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Want to do a surprise helicopter proposal - but scared of inherent risks!?


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Hi Guys

 

I have planned to hire a LA helicopter charter company to do a helicopter proposal. They mainly use Robinson R44s and I think a Bell for larger group.

 

Anyhow, the basic idea is the helicopter will carry her and 2 friends to a rooftop. There, I will be waiting for her to do the proposal.

 

My concern is the safety of the Robinson R44, reliability, and the risks in general. The company doesn't seem to have much issues but I can't help but think about all those accidents I read world-wide, especially with the bad reputation of the R44.

 

Should I fork over the money and just ask them to upgrade us to the Bell helicopter? Is that going to be any safer?

 

I guess I just can't live with the idea that I'm putting three young girls in a chopper 500 feet in the idea and anything that occurs is something I will have to live with for the rest of the darkest days of my life.

 

The surprising factors are that statistically, flying in a helicopter is 8X more likely to die than driving an automobile. If that is true, that is a risk I really don't like.

 

What are your thoughts people?

 

I have asked her girlfriends and they said it is a great idea and are willing to assume the risk for that wow factor. But still, money aside, how big of a risk are we talking about?

 

The other part that bothers me the most is that, there is only one pillot right?

 

I use to fly nitromethanol model helicopters. They were great and I could do aerobatic stuff. But even 4 foot long, they take a high degree of skill, focus, and concentration to hover and fly. So I understand for a pilot, the risk is even greater?

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The R44 is perfectly safe. It does not have a bad reputation. The low time people, who by default can only afford to fly Robinsons, either fly beyond their limitations, or the limitations of the aircraft, thereby crashing them. Most of the accidents you see in Robinsons are training accidents. Makes sense since Robinson owns the market when it comes to civil helicopter training . . . plus training flights have more inherent risk. Good helicopters rarely just fall out of the sky.

 

 

My credentials. ATP/CFII. 6000 hour career pilot. I have 1100 hours teaching in Robinsons. I have owned 3 myself and have flown my family in them. I say go for it.

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I don't have a lot of time in Robinsons, maybe about 10 hours. But from that brief time it felt every bit as solid as any other helicopter I have flown. They have their quirks. One is low "G". But for the most part that is pilot induced and can be easily avoided.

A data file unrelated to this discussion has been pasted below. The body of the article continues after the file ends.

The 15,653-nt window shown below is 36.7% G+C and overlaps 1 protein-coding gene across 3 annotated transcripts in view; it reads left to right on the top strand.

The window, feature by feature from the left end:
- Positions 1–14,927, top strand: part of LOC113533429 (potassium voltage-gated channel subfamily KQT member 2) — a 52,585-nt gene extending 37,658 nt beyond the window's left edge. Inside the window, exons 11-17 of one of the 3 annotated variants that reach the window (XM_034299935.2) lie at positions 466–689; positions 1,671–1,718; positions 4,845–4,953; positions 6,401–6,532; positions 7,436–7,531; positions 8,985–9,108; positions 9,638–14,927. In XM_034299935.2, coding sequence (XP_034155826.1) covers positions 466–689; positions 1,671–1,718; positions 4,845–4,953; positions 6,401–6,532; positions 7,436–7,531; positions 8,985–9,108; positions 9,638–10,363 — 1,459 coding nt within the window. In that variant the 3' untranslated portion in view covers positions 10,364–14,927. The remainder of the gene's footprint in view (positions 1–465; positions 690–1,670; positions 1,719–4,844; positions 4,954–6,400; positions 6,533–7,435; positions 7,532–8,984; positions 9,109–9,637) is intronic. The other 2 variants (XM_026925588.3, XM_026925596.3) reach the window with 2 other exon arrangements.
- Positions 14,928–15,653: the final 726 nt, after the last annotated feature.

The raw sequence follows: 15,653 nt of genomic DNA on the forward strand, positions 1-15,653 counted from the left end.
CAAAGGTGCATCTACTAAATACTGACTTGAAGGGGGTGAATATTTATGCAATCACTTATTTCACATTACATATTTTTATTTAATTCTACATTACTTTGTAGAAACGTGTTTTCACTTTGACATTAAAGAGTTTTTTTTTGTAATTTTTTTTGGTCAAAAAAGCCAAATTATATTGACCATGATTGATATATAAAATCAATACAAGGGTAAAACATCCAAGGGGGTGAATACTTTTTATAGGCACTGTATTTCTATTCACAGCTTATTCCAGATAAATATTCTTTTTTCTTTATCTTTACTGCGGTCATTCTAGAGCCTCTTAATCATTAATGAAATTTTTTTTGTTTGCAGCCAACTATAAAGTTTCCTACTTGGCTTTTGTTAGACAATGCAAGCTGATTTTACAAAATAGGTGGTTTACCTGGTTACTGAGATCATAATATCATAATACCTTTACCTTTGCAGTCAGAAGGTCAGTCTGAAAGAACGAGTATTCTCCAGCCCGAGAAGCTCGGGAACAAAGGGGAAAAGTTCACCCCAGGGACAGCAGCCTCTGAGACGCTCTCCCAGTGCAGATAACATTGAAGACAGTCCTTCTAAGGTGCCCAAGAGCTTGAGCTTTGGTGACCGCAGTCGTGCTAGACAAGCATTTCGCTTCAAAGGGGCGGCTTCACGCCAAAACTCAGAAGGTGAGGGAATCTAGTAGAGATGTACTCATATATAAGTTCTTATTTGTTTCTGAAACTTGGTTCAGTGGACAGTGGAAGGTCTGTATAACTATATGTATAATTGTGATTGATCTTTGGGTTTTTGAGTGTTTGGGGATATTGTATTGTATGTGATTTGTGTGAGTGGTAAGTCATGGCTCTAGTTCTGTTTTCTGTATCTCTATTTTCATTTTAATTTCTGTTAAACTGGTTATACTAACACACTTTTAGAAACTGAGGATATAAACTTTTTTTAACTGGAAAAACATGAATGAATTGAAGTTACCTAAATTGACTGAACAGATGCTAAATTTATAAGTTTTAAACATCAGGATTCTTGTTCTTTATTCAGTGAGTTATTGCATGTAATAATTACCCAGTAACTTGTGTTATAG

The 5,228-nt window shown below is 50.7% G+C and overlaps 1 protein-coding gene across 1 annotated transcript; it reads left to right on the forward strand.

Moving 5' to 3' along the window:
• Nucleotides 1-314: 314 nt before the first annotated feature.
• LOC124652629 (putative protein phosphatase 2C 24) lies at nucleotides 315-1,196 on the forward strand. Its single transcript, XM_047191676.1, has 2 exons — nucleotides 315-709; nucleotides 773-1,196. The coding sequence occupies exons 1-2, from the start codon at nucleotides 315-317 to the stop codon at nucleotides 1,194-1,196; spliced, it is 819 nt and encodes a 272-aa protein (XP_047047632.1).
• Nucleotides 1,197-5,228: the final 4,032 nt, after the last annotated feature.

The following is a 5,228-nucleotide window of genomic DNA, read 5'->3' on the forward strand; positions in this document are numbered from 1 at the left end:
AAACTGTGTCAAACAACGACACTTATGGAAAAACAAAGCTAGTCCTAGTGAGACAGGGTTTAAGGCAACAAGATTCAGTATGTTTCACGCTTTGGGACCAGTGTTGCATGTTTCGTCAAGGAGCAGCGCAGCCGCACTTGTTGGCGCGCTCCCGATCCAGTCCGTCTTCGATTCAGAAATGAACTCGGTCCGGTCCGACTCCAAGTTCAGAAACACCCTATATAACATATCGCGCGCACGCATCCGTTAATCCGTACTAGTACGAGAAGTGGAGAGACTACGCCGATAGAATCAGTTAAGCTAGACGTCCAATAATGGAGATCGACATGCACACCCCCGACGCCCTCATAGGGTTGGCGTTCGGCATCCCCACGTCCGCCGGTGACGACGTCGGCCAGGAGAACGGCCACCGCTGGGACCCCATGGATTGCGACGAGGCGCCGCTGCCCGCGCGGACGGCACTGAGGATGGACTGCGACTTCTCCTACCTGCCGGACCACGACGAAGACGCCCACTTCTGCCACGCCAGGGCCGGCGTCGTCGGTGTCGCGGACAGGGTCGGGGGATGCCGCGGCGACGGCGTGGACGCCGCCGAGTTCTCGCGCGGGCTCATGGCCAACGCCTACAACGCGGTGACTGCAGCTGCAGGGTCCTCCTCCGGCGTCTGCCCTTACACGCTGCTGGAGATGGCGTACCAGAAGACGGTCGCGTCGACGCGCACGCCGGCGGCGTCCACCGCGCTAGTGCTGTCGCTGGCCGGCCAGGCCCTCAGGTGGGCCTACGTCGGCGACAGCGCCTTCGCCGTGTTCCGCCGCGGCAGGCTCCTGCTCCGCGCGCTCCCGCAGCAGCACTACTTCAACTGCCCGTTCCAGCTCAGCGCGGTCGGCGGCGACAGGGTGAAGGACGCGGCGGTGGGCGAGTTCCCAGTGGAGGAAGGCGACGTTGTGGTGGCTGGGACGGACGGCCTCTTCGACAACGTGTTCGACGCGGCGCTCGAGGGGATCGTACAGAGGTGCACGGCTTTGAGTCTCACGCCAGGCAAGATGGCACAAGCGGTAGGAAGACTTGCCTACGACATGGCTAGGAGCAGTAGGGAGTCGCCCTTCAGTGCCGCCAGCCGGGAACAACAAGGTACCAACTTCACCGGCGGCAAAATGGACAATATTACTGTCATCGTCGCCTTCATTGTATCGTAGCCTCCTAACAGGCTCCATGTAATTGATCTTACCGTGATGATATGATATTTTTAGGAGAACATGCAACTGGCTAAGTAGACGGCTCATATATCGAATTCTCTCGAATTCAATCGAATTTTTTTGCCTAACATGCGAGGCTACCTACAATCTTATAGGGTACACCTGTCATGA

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Helicopters in general have a bad reputation in the eyes of the general public and on google depending on your search data. The R44 has a good reputation within the helicopter industry and they are bring utilized all over the world for many purposes that are much more intense and risky than what you are asking it to do.

 

The risks are low if the flight is planned and executed professionaly. If you are ok with putting your loved one on a helicopter then you shouldn't worry about it being a 44. I would be more concerned with the person flying the machine. Ask to meet the pilot and to see the aircraft. Most helicopters are single pilot aircraft. An experienced commercial helicopter pilot can easily handle the physical skills to pilot the aircraft and the concentration level is actually pretty low but I would inquire about how many hours he or she has and if they have ever landed on a rooftop. Usually new pilots build time in Robinson helicopters so just ask him what the experience level is. Something like 500 hours will show that there is at least some experience.

 

Is it a big high rise in the city with other tall buildings around it or a house? Is it in a neighborhood with power lines? Can the rooftop hold 2,500 pounds? There are some things to consider when making such a landing. Does the company land on rooftops often?

 

If the pilot is experienced and professional I would not worry about it.

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Hi Guys